A RESEARCH vessel featuring new, state of the art technology will be named after the Irish Antarctic explorer, Tom Crean, it has been announced.
The Marine Institute Ireland has commissioned the €25m ship, which is due to replace its predecessor, the Celtic Voyager, later on this year.
The 52.8 metre “RV Tom Crean” is being assembled in Vigo, northern Spain, and was designed by a Norwegian firm.
After construction is completed, it will eventually dock and be permanently based in Galway, from where it will undertake important research related to fisheries, oceanography, and the marine environment.
Funding for the project came from the Department of Agriculture, Food and the Marine.
The vessel will honour the celebrated Kerry mariner and explorer, Tom Crean, who was a prominent figure in the golden age of polar exploration at the turn of the 20th century.
He took part in three expeditions to Antarctica between 1901 to 1917 and was awarded the Albert Medal for Lifesaving for a spectacular act of bravery – during the Terra Nova Expedition – after embarking on a 35-mile trek to save his beleaguered comrade, Edward Evans.
The design of the new vessel enables it to maximise fuel efficiency, reducing the carbon footprint from its interhemispheric voyages.
RTE reports that Aodhán Fitzgerald, project manager at the Marine Institute, said RV Tom Crean will significantly improve the institutes research capabilities.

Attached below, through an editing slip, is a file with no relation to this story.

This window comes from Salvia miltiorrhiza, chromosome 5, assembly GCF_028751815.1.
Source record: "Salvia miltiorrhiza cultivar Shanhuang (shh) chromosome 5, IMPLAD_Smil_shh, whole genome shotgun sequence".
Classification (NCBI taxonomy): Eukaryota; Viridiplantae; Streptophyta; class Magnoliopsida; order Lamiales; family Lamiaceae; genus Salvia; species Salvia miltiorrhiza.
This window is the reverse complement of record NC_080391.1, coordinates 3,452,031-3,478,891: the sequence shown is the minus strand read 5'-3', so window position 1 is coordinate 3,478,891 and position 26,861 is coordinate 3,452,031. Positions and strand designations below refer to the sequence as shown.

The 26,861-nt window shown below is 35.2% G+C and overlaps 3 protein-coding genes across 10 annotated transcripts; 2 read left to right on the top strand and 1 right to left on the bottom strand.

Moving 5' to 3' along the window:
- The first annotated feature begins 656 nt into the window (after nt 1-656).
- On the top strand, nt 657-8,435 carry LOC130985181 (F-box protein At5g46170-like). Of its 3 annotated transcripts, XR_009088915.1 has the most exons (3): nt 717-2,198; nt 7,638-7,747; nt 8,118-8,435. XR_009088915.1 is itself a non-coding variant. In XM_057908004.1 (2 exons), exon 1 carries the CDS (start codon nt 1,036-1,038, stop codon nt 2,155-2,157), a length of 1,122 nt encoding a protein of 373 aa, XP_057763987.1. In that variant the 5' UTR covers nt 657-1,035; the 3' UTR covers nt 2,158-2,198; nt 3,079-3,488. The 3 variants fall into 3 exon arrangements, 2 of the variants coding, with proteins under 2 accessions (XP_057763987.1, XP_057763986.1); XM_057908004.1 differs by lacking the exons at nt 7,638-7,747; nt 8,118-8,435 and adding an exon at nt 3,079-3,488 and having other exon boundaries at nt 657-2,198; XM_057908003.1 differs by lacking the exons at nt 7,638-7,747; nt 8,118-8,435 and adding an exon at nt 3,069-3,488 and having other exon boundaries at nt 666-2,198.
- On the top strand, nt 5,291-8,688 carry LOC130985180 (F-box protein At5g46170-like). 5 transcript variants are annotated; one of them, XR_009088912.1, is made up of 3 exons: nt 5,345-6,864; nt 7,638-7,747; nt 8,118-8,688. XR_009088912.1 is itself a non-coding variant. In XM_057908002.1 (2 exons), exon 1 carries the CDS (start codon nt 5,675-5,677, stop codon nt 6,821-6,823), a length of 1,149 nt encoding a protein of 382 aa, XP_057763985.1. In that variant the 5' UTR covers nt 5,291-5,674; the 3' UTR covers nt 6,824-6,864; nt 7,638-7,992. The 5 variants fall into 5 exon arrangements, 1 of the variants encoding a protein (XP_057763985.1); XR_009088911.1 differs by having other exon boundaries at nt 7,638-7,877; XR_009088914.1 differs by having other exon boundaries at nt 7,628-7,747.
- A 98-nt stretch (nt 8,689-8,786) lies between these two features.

"It will bring a whole new level of marine science to the nation. It's a bigger and more capable vessel than the smaller Celtic Voyager that it's replacing, so it will be able to handle bigger seas and operate year-round of the west coast.
"This vessel will be able to accommodate more scientists as well as newer and more specialised equipment and technology," Mr Fitzgerald said.
RV Tom Crean will carry on the work that Celtic Voyager was engaged in, including the Infomar project to map the seabed.
The new vessel will also be used to service Irish weather buoys and to train up third-year university students of marine science and other related fields.
Lorcán Ó Cinnéide, a panellist of the project's oversight committee, told RTE that Crean was an apt namesake or the new vessel.
He said: "It's a state-of the art vessel that is going to be conducting extraordinary, cutting-edge research of international importance in Irish seas.
"It's named after a man who explored in the most distant, difficult and unreachable places in the early part of the 20th century.
"I think there is a fantastic meeting of values in the selected name. It is a fitting tribute to the man, and I think it's highly appropriate as an inspiration for the scientists who will be using that vessel."
Upon hearing the news, John Hanafin, a local man from Crean’s native village of Annascaul said: "We're absolutely delighted. Tom Crean is finally being given official, national recognition for his brave deeds. Tom Crean is a legendary figure.
"We feel it's very appropriate that the new vessel will carry his name, considering the hardship he had to endure on the southern oceans over a hundred years ago. We're extremely proud in Annascaul”.
The ship is due for completion in August of this year and the Marine Institute aims for it to be fully operational by summer 2022.